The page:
Queensferry Crossing - facts and figures
More than 15,000 people have been involved in the project since the inception of plans for a new bridge in 2007.
The structure is 207m above high tide (683ft), equivalent to about 48 double decker buses stacked on top of each other.
It is 50m (25%) higher than the existing Forth Road Bridge
The steel required for the bridge deck weighs a total of 35,000 tonnes - equivalent to almost 200 Boeing 747s
The combined steel required for North and South viaducts weighs 7,000 tonnes - enough to make another 23 Kelpies.
The bridge has windshielding to almost entirely eliminate the need for closures during the frequent periods of high winds in the Forth estuary
Cables can be replaced with more ease than on the Forth Road Bridge - it can be done as part of normal maintenance works without closing the bridge.
The foundations of the bridge are large caisson - circular steel structures - sunk into the mud of the estuary to bedrock level.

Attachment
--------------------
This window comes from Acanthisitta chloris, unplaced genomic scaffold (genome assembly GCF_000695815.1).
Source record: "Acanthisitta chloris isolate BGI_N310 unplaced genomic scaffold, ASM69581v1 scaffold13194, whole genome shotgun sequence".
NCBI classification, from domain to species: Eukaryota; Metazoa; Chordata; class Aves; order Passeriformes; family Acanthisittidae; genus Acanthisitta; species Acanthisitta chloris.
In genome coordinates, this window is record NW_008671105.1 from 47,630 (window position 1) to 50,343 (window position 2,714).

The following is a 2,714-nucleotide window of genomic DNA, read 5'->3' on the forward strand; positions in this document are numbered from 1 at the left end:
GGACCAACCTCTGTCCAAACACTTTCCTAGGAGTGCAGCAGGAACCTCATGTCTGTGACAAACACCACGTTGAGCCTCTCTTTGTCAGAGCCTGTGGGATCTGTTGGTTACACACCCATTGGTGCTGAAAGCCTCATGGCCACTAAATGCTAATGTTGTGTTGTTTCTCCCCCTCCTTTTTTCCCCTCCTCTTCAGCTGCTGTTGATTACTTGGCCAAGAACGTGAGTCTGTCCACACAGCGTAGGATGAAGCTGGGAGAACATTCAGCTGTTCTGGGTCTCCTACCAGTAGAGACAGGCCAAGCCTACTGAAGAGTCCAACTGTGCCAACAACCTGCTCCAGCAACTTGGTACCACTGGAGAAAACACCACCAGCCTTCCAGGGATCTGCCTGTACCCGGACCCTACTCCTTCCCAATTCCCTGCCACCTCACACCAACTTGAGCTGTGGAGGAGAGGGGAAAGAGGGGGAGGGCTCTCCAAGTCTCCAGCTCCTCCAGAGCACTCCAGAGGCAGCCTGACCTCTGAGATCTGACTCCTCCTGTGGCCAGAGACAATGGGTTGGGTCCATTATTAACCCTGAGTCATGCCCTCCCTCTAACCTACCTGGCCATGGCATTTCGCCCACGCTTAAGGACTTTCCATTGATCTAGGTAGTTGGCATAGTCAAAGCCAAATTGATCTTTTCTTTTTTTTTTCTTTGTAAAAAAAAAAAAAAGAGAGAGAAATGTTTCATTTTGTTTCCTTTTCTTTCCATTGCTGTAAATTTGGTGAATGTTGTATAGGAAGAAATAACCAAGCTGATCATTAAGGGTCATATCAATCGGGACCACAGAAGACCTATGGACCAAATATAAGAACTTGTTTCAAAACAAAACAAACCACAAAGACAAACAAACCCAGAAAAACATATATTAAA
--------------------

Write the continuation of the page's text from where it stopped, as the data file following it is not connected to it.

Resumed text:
The south caisson is the height of the Statue of Liberty. It is 35m in diameter and when it was constructed it was 50m in height.
At the southern tower they poured 16,000 cubic metres of concrete over a period of 15 days continuously from barges on the river.
The Forth Replacement Crossing is the project behind the Queensferry Crossing, thenew road bridge connecting both sides of the Firth of Forth.
DATE - 2008 to summer 2017 BUDGET - £1.325 - £1.35 billion
Designers claim this will also allow buses to be moved from the Forth Road Bridge in high winds or other dangerous weather conditions.
As the new bridge will be a designated motorway, it means learner drivers and motorbikes under 50cc will not be allowed on it.
The man behind the building project, Michael Martin, said the new crossing was "one of the world's great bridges".
The new 1.7 miles (2.7km) publicly-funded crossing is the biggest infrastructure project in Scotland in a generation and will replace the Forth Road Bridge as the main road route between Edinburgh and Fife, carrying 24 million vehicles a year.
The existing road bridge, built in 1964 and dogged by maintenance problems, will continued to be used by cycles, pedestrians and eventually buses.
The iconic 19th Century Forth Bridge , which carries the railway over the river, lies just a mile away.